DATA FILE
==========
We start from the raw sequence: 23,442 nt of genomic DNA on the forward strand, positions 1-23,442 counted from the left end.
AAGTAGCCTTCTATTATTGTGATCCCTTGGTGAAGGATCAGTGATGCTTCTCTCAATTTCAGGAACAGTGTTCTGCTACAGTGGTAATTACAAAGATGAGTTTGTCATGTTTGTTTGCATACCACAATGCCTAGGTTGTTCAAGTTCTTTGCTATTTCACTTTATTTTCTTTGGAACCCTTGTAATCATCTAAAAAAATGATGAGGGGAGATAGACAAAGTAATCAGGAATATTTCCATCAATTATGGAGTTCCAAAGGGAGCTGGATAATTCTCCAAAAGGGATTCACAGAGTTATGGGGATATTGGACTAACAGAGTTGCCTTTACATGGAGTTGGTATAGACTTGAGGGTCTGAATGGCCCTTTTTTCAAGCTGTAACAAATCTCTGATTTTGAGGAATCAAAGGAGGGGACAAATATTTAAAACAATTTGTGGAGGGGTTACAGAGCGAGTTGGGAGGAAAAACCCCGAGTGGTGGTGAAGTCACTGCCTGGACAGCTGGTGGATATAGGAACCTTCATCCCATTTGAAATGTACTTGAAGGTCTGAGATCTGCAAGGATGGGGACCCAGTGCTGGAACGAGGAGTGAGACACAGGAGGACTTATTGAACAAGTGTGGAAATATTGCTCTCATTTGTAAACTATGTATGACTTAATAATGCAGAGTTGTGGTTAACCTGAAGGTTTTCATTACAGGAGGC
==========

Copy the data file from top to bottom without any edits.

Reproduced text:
We start from the raw sequence: 23,442 nt of genomic DNA on the forward strand, positions 1-23,442 counted from the left end.
AAGTAGCCTTCTATTATTGTGATCCCTTGGTGAAGGATCAGTGATGCTTCTCTCAATTTCAGGAACAGTGTTCTGCTACAGTGGTAATTACAAAGATGAGTTTGTCATGTTTGTTTGCATACCACAATGCCTAGGTTGTTCAAGTTCTTTGCTATTTCACTTTATTTTCTTTGGAACCCTTGTAATCATCTAAAAAAATGATGAGGGGAGATAGACAAAGTAATCAGGAATATTTCCATCAATTATGGAGTTCCAAAGGGAGCTGGATAATTCTCCAAAAGGGATTCACAGAGTTATGGGGATATTGGACTAACAGAGTTGCCTTTACATGGAGTTGGTATAGACTTGAGGGTCTGAATGGCCCTTTTTTCAAGCTGTAACAAATCTCTGATTTTGAGGAATCAAAGGAGGGGACAAATATTTAAAACAATTTGTGGAGGGGTTACAGAGCGAGTTGGGAGGAAAAACCCCGAGTGGTGGTGAAGTCACTGCCTGGACAGCTGGTGGATATAGGAACCTTCATCCCATTTGAAATGTACTTGAAGGTCTGAGATCTGCAAGGATGGGGACCCAGTGCTGGAACGAGGAGTGAGACACAGGAGGACTTATTGAACAAGTGTGGAAATATTGCTCTCATTTGTAAACTATGTATGACTTAATAATGCAGAGTTGTGGTTAACCTGAAGGTTTTCATTACAGGAGGC